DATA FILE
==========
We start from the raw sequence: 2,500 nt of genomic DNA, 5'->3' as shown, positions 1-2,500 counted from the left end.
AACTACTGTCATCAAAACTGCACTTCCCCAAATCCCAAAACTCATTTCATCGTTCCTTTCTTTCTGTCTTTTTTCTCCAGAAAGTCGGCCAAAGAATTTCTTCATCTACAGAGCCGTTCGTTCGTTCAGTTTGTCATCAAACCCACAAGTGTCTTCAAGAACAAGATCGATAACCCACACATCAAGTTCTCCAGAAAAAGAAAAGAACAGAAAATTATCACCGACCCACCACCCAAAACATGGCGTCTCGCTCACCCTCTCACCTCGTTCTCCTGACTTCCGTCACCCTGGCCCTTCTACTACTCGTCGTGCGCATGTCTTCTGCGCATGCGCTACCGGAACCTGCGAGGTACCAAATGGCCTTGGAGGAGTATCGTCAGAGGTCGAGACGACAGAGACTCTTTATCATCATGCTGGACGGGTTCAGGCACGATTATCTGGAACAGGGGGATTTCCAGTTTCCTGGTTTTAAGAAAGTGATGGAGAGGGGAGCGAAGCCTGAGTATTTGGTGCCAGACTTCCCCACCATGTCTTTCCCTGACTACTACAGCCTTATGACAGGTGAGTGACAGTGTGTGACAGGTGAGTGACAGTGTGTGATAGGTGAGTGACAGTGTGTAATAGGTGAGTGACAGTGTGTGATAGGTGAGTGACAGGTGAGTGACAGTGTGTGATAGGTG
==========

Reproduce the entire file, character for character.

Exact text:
We start from the raw sequence: 2,500 nt of genomic DNA, 5'->3' as shown, positions 1-2,500 counted from the left end.
AACTACTGTCATCAAAACTGCACTTCCCCAAATCCCAAAACTCATTTCATCGTTCCTTTCTTTCTGTCTTTTTTCTCCAGAAAGTCGGCCAAAGAATTTCTTCATCTACAGAGCCGTTCGTTCGTTCAGTTTGTCATCAAACCCACAAGTGTCTTCAAGAACAAGATCGATAACCCACACATCAAGTTCTCCAGAAAAAGAAAAGAACAGAAAATTATCACCGACCCACCACCCAAAACATGGCGTCTCGCTCACCCTCTCACCTCGTTCTCCTGACTTCCGTCACCCTGGCCCTTCTACTACTCGTCGTGCGCATGTCTTCTGCGCATGCGCTACCGGAACCTGCGAGGTACCAAATGGCCTTGGAGGAGTATCGTCAGAGGTCGAGACGACAGAGACTCTTTATCATCATGCTGGACGGGTTCAGGCACGATTATCTGGAACAGGGGGATTTCCAGTTTCCTGGTTTTAAGAAAGTGATGGAGAGGGGAGCGAAGCCTGAGTATTTGGTGCCAGACTTCCCCACCATGTCTTTCCCTGACTACTACAGCCTTATGACAGGTGAGTGACAGTGTGTGACAGGTGAGTGACAGTGTGTGATAGGTGAGTGACAGTGTGTAATAGGTGAGTGACAGTGTGTGATAGGTGAGTGACAGGTGAGTGACAGTGTGTGATAGGTG